Platform 65, a non-profit cultural arts group by a group of Singaporeans based in London, organised an evening of poetry reading and open-mic poetry at W&T on Thursday 28 June 2012. With the blare of music and sounds of drinking revellers at the StockMKT Bermondsey in the square muffled somewhat by the closed doors and steamy heat in the shop, the event featured special guest and Singaporean poet Alvin Pang, as well as other poets participating in the open-mic session. Alvin is in town representing Singapore as part of the Cultural Olympics festival, the Poetry Parnassus. Alvin's work has been translated into over fifteen languages and featured in anthologies, journals, and publications all over the world. His latest book is When the Barbarians Arrive, a collection of new and selected poems, published by Arc Publications in the UK.
Congratulations Yinka and Shaun, on your awesome work for the library of Orolu Kingdom of Ifon Osun! Yinka and Shaun got in touch with W&T last year to ask if we had books we could donate. We certainly did! We also asked publishers if they had surplus stock they were willing to donate. The duo, on their own time and effort, and with their own money, then collected all the boxes of books and delivered them to Orolu in Nigeria, where they helped set things up. Thank you for being a wonderful inspiration.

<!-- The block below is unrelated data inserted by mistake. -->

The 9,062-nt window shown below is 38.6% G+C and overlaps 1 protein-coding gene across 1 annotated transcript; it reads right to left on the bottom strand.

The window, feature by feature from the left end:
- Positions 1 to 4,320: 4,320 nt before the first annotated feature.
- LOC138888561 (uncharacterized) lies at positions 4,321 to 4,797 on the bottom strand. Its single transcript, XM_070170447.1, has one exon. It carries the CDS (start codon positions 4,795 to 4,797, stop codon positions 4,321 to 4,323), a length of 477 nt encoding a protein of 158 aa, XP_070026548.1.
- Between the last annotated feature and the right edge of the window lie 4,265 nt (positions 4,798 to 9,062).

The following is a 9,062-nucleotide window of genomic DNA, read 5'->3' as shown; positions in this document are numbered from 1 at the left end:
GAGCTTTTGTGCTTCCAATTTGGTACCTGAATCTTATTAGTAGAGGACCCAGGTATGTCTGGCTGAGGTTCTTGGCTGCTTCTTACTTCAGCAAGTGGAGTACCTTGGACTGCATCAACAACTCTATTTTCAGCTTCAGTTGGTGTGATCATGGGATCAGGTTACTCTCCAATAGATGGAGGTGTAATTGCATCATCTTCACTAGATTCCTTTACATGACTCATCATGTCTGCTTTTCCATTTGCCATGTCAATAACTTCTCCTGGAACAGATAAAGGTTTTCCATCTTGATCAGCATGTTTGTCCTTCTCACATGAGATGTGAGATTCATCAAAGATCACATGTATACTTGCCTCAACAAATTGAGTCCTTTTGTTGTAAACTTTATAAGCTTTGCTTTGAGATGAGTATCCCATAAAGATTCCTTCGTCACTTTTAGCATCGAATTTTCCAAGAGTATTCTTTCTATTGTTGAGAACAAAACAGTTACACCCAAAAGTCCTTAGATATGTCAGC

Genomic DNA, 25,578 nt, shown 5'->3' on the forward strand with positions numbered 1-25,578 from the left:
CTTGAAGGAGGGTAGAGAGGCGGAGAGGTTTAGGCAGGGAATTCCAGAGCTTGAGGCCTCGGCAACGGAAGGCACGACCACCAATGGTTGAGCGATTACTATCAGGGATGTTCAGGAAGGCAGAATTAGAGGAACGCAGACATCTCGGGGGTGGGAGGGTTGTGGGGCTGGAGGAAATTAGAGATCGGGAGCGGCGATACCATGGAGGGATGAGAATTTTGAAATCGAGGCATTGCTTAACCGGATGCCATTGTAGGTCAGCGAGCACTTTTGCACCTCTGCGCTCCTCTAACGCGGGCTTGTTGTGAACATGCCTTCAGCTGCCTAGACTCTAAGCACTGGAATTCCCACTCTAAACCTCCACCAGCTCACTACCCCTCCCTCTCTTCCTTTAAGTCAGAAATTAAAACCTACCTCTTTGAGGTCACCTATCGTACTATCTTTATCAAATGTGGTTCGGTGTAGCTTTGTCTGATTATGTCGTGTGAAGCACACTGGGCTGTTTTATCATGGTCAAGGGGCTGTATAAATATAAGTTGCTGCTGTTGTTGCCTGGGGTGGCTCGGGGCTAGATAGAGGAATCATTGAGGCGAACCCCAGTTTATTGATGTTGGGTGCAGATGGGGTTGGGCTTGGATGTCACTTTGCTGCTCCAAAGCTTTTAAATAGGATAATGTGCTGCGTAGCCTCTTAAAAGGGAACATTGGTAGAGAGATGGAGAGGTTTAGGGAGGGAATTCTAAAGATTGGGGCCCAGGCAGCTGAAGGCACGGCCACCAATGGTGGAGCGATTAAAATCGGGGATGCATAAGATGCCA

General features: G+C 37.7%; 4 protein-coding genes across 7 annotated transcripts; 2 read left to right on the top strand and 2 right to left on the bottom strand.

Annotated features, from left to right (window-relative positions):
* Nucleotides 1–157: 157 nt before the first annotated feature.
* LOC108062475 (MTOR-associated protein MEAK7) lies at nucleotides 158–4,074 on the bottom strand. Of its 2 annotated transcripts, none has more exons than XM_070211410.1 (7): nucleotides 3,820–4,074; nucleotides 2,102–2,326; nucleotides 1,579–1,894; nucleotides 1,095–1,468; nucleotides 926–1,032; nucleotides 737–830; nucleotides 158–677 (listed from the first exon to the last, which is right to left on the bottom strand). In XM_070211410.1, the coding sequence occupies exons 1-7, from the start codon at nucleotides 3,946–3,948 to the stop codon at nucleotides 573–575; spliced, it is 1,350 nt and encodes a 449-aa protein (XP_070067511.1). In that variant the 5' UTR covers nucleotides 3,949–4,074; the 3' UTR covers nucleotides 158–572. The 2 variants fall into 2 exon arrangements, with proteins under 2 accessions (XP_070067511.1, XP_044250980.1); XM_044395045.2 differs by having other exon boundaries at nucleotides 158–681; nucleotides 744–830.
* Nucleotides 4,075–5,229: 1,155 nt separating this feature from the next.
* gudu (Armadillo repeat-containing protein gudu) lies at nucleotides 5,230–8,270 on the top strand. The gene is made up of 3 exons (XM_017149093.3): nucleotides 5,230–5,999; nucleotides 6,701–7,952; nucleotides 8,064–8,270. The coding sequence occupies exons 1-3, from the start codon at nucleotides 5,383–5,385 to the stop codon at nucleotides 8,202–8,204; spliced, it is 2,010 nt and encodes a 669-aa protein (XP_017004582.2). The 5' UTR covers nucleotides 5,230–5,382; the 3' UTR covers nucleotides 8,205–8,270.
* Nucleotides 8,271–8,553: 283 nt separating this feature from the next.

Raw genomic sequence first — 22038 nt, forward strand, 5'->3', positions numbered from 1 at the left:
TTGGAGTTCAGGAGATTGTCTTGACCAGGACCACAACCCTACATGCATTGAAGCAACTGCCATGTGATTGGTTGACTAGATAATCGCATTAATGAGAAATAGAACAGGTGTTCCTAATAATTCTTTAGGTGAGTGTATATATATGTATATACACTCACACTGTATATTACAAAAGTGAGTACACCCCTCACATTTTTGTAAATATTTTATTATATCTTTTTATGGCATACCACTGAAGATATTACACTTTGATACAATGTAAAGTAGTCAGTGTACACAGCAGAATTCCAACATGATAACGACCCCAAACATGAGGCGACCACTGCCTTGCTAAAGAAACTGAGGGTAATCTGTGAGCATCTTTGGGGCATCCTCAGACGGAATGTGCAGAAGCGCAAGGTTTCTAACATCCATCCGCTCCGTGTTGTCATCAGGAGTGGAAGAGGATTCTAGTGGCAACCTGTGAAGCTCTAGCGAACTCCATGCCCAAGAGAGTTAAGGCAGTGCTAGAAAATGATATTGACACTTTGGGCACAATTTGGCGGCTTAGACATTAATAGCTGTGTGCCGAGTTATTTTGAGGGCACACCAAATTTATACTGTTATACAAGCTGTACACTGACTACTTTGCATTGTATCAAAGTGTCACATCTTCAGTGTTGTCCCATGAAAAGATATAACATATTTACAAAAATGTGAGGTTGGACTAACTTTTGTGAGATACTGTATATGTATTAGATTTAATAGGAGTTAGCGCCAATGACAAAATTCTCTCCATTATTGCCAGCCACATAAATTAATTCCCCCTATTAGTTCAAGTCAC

Palestinian Seham Abu Awwad and Israeli Robi Damelin of the Parents' Circle Families Forum was at W&T yesterday evening to share their personal stories and the message of reconciliation and hope. The PCFF is a non-profit organisation comprising individuals who have lost loved ones in the Israel-Palestine conflict. The audience also watched a short film - Blood Relations, which features Seham among others. (I have to say I choked back tears and pretended to tinker with my laptop wire, not only because it was sad, but because it was uplifting and hopeful.)